Table 36, SKIPJACK-CFB32: Data and Length

Function

Key type

Input length

Output length

Comments

C_Encrypt

SKIPJACK

Multiple of 4

Same as input length

No final part

C_Decrypt

SKIPJACK

Multiple of 4

Same as input length

No final part

2.8.10 SKIPJACK-CFB16

SKIPJACK-CFB16, denoted CKM_SKIPJACK_CFB16, is a mechanism for single- and multiple-part encryption and decryption with SKIPJACK in 16-bit cipher feedback  mode as defined in FIPS PUB 185.

It has a parameter, a 24-byte initialization vector.  During an encryption operation, this IV is set to some value generated by the token – in other words, the application MAY NOT specify a particular IV when encrypting.  It MAY, of course, specify a particular IV when decrypting.

Constraints on key types and the length of data are summarized in the following table:

Table 37, SKIPJACK-CFB16: Data and Length

Function

Key type

Input length

Output length

Comments

C_Encrypt

SKIPJACK

Multiple of 4

Same as input length

No final part

C_Decrypt

SKIPJACK

Multiple of 4

Same as input length

No final part

2.8.11 SKIPJACK-CFB8

SKIPJACK-CFB8, denoted CKM_SKIPJACK_CFB8, is a mechanism for single- and multiple-part encryption and decryption with SKIPJACK in 8-bit cipher feedback  mode as defined in FIPS PUB 185.

It has a parameter, a 24-byte initialization vector.  During an encryption operation, this IV is set to some value generated by the token – in other words, the application MAY NOT specify a particular IV when encrypting.  It MAY, of course, specify a particular IV when decrypting.

Constraints on key types and the length of data are summarized in the following table:

Table 38, SKIPJACK-CFB8: Data and Length

Function

Key type

Input length

Output length

Comments

C_Encrypt

SKIPJACK

Multiple of 4

Same as input length

No final part

C_Decrypt

SKIPJACK

Multiple of 4

Same as input length

No final part

2.8.12 SKIPJACK-WRAP

The SKIPJACK-WRAP mechanism, denoted CKM_SKIPJACK_WRAP, is used to wrap and unwrap a secret key (MEK).  It MAY wrap or unwrap SKIPJACK, BATON, and JUNIPER keys.

It does not have a parameter.

2.8.13 SKIPJACK-PRIVATE-WRAP

The SKIPJACK-PRIVATE-WRAP mechanism, denoted CKM_SKIPJACK_PRIVATE_WRAP, is used to wrap and unwrap a private key.  It MAY wrap KEA and DSA private keys.

It has a parameter, a CK_SKIPJACK_PRIVATE_WRAP_PARAMS structure.

2.8.14 SKIPJACK-RELAYX

The SKIPJACK-RELAYX mechanism, denoted CKM_SKIPJACK_RELAYX, is used with the C_WrapKey function to “change the wrapping” on a private key which was wrapped with the SKIPJACK-PRIVATE-WRAP mechanism (See Section  2.8.13).

It has a parameter, a CK_SKIPJACK_RELAYX_PARAMS structure.

Although the SKIPJACK-RELAYX mechanism is used with C_WrapKey, it differs from other key-wrapping mechanisms.  Other key-wrapping mechanisms take a key handle as one of the arguments to C_WrapKey; however for the SKIPJACK_RELAYX mechanism, the [always invalid] value 0 should be passed as the key handle for C_WrapKey, and the already-wrapped key should be passed in as part of the CK_SKIPJACK_RELAYX_PARAMS structure.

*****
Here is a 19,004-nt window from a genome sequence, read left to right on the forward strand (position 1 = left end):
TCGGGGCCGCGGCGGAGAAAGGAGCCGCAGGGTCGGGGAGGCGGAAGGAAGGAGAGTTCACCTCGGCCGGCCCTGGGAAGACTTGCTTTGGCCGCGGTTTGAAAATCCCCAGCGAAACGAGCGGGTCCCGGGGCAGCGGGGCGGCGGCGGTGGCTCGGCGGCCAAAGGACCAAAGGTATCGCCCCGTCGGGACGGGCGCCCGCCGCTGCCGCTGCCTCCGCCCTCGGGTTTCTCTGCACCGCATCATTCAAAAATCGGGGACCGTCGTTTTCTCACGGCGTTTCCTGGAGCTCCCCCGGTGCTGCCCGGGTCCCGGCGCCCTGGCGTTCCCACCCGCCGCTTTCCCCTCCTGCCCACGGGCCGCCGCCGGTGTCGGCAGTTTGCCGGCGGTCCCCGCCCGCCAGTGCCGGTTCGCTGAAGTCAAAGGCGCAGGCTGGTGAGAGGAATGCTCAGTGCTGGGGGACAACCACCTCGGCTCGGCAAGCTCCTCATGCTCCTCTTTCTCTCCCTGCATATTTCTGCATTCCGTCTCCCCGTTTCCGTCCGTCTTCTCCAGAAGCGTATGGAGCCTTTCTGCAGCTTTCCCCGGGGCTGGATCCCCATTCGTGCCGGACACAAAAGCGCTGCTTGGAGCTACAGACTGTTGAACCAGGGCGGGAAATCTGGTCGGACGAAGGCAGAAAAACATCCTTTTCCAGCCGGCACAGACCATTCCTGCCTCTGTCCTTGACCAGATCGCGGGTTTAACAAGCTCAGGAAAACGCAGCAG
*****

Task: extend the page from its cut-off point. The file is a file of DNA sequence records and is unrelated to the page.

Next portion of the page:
2.9 BATON

2.9.1 Definitions

This section defines the key type “CKK_BATON” for type CK_KEY_TYPE as used in the CKA_KEY_TYPE attribute of key objects.

Mechanisms:

            CKM_BATON_KEY_GEN

            CKM_BATON_ECB128

            CKM_BATON_ECB96

            CKM_BATON_CBC128

            CKM_BATON_COUNTER

            CKM_BATON_SHUFFLE

            CKM_BATON_WRAP

2.9.2 BATON secret key objects

BATON secret key objects (object class CKO_SECRET_KEY, key type CKK_BATON) hold single-length BATON keys.  The following table defines the BATON secret key object attributes, in addition to the common attributes defined for this object class:

Table 39, BATON Secret Key Object

Attribute

Data type

Meaning

CKA_VALUE1,4,6,7

Byte array

Key value (40 bytes long)

Refer to [PKCS #11-Base]  table 10 for footnotes

 

BATON keys have 160 checksum bits, and these bits must be properly set.  Attempting to create or unwrap a BATON key with incorrect checksum bits MUST return an error.

It is not clear that any tokens exist (or will ever exist) which permit an application to create a BATON key with a specified value.  Nonetheless, we provide templates for doing so.

The following is a sample template for creating a BATON MEK secret key object:

CK_OBJECT_CLASS class = CKO_SECRET_KEY;

CK_KEY_TYPE keyType = CKK_BATON;

CK_UTF8CHAR label[] = “A BATON MEK secret key object”;

CK_BYTE value[40] = {…};

CK_BBOOL true = CK_TRUE;

CK_ATTRIBUTE template[] = {

   {CKA_CLASS, &class, sizeof(class)},

   {CKA_KEY_TYPE, &keyType, sizeof(keyType)},

   {CKA_TOKEN, &true, sizeof(true)},

   {CKA_LABEL, label, sizeof(label)-1},

   {CKA_ENCRYPT, &true, sizeof(true)},

   {CKA_VALUE, value, sizeof(value)}

};

The following is a sample template for creating a BATON TEK secret key object:

CK_OBJECT_CLASS class = CKO_SECRET_KEY;

CK_KEY_TYPE keyType = CKK_BATON;

CK_UTF8CHAR label[] = “A BATON TEK secret key object”;

CK_BYTE value[40] = {…};

CK_BBOOL true = CK_TRUE;

CK_ATTRIBUTE template[] = {

   {CKA_CLASS, &class, sizeof(class)},

   {CKA_KEY_TYPE, &keyType, sizeof(keyType)},

   {CKA_TOKEN, &true, sizeof(true)},

   {CKA_LABEL, label, sizeof(label)-1},

   {CKA_ENCRYPT, &true, sizeof(true)},

   {CKA_WRAP, &true, sizeof(true)},

   {CKA_VALUE, value, sizeof(value)}

};

2.9.3 BATON key generation